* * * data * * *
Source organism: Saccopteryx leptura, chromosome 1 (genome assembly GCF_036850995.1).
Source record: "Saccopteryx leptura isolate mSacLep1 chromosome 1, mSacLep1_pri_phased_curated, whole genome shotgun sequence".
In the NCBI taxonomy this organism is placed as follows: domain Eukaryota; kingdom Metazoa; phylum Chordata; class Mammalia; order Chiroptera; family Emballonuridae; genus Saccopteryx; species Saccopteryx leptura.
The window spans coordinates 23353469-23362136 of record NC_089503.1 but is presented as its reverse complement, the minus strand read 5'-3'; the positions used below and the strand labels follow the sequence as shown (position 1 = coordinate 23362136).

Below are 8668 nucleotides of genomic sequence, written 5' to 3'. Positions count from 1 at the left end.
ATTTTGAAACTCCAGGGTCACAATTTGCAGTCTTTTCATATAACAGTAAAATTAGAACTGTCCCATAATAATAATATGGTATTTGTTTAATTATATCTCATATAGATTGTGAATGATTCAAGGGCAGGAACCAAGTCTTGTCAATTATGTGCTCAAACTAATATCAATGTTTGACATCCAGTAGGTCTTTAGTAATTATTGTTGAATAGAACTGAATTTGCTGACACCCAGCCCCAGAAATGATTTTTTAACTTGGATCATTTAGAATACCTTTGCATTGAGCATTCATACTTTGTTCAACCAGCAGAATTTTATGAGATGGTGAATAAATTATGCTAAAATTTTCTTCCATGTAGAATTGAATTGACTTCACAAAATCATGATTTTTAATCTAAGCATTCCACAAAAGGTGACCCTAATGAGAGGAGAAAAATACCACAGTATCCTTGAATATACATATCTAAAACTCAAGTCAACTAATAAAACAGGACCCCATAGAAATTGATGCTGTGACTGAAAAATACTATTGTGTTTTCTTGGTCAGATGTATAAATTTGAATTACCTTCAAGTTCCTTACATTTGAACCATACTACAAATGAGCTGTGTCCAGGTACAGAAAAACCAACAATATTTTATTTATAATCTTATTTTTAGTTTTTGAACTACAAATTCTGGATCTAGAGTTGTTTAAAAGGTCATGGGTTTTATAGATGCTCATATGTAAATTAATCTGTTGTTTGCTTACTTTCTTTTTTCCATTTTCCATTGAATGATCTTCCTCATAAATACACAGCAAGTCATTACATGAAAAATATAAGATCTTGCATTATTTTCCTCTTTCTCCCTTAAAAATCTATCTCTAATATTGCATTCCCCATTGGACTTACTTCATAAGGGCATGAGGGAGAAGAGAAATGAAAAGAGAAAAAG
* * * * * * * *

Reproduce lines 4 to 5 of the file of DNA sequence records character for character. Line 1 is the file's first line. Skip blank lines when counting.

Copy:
The window spans coordinates 23353469-23362136 of record NC_089503.1 but is presented as its reverse complement, the minus strand read 5'-3'; the positions used below and the strand labels follow the sequence as shown (position 1 = coordinate 23362136).

Below are 8668 nucleotides of genomic sequence, written 5' to 3'. Positions count from 1 at the left end.